Promises to Keep

But I have promises to keep,
And miles to go before I sleep, ”
From Stopping by the Woods on a
Snowy Evening by Robert Frost.

She had 20 minutes to get there and the traffic was awful.

Everyone seemed to be going her way, moving at a snail’s pace, and here to top it all was a broken down vehicle with groups of people standing around gawking, though nobody seemed to be doing anything constructive to get it moving again.

She had promised herself that she would be on time, just this once and now she was going to be late unless she could find a useful diversion – a way to get around the traffic.

She had to get there for how else would she ever forgive herself for not being there when he died even though she had promised him again and again that she would be, and now she was going to be late for the funeral.

Suddenly, she remembered a short cut he had often used  between her house and his and as it came up on her left she was able to turn and speed away; perhaps she might just make it in time.

This week’s word in Five Sentence Fiction is DIVERSION

Lillie McFerrin Writes
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Granny’s Doll

In the chair at the foot of Granny’s bed the doll sat as it always had. As a small child she’d occasionally picked it up to play with “but gently” as her Granny always reminded her.

And now, Granny was no longer there but the doll was and as she picked it up with reverence she thought of the trials that had befallen her grandmother in her long life. How she and grandfather had lost everything during the Great Depression, then a son lost in the Great War, but somehow through it Granny and her doll had survived unharmed, together.

 This post is in response to the 100 word writing challenge from Velvet Verbosity where we are asked to write 100 words inspired by a single prompt. This week’s word is REVERENCE

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An Inferno

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Photo – J A Craig

She had loved Dante’s Inferno since first being presented a copy to read for English Literature classes so many years ago.  And now she wondered was this the closest she would get to Dante’s Inferno in this life?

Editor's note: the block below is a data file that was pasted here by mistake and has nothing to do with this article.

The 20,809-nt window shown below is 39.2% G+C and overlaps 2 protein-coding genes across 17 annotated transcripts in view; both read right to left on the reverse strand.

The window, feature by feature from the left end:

She stood there, totally surrounded by mist, mesmerised by the sight of great gusts of steam emanating from the ground accompanied by the roar of a fast approaching steam locomotive.

As she walked slowly past a pool that resembled a boiling cauldron she remembered reading that the indigenous people, the Maoris, still used the heat from this activity for cooking and heating their houses as they had done for centuries.

On her return home on the other side of the world, she needed to have theses photos as evidence that this was in fact real and not a figment of her very active imagination.

This week’s word is STEAM.  I thought as few people might have seen the
Geo thermal activity producing clouds of steam, I
would use this as the setting for my Five Sentence story this week.
Click here to play along

Lillie McFerrin Writes

Trusting Family

Recently I discovered Five Sentence Fiction  and decided to try my hand at writing a story in only five sentences.
This week’s word is FAMILY.

The soldiers burst into the school, yelling, shouting orders and firing rifles.  The children, scared, huddled together under their desks trying to hide from the angry men.  But they were soon discovered and brought out of hiding with the girls being separated from the boys who were locked into the school hall with the staff.

Then the terrified girls were herded onto buses and quickly driven away from the school.

Only then, when the firing had ceased and the yelling had stopped and it was possible to think, did the petrified child think of her family and knew they would find her and take her home again.

Lillie McFerrin Writes

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Remembering Mother

Today I discovered Five Sentence Fiction when reading this blog and decided to try my hand at writing only five sentences.

A moment of clarity in the land of the confused brought on a rush of memories both to her and to those of us visiting her.  This once vibrant, strong woman had been reduced to a pale shadow of herself under the strong grip of Alzheimer’s. Disease.  Suddenly she was once again our mother, even if only for a very short time, when she knew our names and recognised each of us. The joy and happiness was unbounded and in that short time many happy moments and happenings were remembered.  But all too soon, the veil of the Disease dropped down and once again she retreated to the confused old lady she had recently become.

Lillie McFerrin Writes

Autumn Colours

October gave a party; The leaves by hundreds came – The Chestnuts, Oaks, and Maples, And leaves of every name. The Sunshine spread a carpet, And everything was grand, Miss Weather led the dancing, Professor Wind the band.